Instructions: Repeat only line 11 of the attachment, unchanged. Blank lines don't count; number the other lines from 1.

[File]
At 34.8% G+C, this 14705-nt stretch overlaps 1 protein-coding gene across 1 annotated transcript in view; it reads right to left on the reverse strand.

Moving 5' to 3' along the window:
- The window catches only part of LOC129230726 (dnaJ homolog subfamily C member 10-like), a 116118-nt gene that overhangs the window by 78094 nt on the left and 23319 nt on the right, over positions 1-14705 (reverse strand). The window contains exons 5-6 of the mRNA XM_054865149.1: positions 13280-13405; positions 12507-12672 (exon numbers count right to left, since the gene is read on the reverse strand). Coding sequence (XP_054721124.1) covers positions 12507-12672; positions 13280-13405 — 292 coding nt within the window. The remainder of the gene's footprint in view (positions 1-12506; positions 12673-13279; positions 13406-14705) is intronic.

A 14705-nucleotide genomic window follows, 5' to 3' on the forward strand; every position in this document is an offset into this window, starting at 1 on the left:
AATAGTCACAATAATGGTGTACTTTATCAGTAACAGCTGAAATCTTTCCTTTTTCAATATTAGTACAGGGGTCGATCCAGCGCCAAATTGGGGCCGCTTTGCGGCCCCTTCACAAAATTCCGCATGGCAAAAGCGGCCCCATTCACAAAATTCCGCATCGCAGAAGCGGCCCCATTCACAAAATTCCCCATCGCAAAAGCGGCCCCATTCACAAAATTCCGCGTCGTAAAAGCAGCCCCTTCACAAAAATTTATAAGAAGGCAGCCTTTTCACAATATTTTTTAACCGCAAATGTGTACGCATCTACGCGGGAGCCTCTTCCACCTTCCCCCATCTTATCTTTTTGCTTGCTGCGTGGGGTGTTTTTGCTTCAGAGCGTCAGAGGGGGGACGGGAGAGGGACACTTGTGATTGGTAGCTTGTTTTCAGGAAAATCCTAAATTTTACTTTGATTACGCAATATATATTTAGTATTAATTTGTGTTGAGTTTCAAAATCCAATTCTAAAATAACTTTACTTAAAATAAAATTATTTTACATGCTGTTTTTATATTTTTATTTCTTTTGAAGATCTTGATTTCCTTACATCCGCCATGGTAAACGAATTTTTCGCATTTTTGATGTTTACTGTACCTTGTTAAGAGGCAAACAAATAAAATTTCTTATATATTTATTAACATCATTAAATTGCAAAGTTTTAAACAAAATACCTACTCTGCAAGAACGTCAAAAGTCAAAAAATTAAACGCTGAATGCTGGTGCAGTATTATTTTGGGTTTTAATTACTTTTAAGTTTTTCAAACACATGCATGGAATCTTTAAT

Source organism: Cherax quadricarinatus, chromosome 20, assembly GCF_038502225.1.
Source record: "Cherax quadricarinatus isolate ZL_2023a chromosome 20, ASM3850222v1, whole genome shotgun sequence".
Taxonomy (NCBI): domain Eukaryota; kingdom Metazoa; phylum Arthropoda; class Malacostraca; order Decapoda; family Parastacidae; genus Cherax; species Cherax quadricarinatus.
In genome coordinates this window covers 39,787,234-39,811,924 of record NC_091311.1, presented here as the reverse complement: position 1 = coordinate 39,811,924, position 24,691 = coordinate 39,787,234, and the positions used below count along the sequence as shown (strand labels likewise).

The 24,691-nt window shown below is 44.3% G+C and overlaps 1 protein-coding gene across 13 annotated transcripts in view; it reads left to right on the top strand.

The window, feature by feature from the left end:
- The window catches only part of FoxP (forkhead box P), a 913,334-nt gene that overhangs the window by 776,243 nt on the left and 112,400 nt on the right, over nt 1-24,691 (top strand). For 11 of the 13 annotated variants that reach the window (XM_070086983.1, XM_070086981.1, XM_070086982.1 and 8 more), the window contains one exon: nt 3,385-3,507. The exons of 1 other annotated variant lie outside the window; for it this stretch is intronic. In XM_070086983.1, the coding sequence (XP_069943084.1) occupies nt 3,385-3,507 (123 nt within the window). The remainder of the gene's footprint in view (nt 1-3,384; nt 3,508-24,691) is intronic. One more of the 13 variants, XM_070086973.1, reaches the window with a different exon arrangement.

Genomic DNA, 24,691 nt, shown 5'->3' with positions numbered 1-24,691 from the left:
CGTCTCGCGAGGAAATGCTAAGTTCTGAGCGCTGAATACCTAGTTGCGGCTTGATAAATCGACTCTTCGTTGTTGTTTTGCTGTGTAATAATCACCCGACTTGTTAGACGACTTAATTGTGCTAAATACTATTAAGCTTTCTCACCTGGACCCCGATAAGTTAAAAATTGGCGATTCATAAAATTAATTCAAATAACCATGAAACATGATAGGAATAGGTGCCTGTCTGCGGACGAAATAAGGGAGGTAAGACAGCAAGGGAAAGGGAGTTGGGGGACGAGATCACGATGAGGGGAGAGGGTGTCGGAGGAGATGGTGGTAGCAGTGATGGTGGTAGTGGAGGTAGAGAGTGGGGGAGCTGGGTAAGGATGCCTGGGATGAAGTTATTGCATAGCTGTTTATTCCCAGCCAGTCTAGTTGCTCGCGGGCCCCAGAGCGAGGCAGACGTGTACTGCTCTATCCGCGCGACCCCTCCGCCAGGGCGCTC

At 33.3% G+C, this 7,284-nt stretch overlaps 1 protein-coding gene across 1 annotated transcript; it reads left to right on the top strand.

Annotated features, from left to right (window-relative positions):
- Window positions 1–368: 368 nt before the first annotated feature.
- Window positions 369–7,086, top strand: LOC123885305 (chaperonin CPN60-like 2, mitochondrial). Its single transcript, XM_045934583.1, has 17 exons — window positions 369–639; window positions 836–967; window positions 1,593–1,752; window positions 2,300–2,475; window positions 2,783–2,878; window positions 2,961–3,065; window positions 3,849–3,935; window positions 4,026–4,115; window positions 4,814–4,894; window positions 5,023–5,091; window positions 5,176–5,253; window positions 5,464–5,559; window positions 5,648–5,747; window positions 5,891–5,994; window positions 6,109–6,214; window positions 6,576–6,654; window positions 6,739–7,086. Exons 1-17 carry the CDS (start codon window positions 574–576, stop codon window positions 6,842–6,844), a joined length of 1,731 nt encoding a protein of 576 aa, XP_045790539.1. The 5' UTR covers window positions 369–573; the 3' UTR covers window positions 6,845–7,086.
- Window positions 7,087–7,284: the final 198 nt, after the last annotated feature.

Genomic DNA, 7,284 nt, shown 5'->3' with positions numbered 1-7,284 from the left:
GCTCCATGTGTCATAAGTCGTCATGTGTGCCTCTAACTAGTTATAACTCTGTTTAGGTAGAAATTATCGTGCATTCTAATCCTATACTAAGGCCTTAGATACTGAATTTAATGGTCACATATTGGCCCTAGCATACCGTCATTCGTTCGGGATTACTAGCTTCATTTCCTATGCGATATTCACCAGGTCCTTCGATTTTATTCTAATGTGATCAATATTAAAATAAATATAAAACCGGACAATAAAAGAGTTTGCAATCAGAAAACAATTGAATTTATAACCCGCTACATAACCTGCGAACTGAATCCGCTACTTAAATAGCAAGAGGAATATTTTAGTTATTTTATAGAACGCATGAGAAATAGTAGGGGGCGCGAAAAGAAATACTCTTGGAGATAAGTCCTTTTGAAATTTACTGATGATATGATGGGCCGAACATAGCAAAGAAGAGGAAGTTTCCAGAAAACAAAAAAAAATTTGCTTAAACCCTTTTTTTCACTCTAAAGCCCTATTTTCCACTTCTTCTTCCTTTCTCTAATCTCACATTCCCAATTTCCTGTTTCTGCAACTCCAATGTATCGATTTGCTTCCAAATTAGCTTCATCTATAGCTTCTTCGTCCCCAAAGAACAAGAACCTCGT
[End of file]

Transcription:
The window, feature by feature from the left end: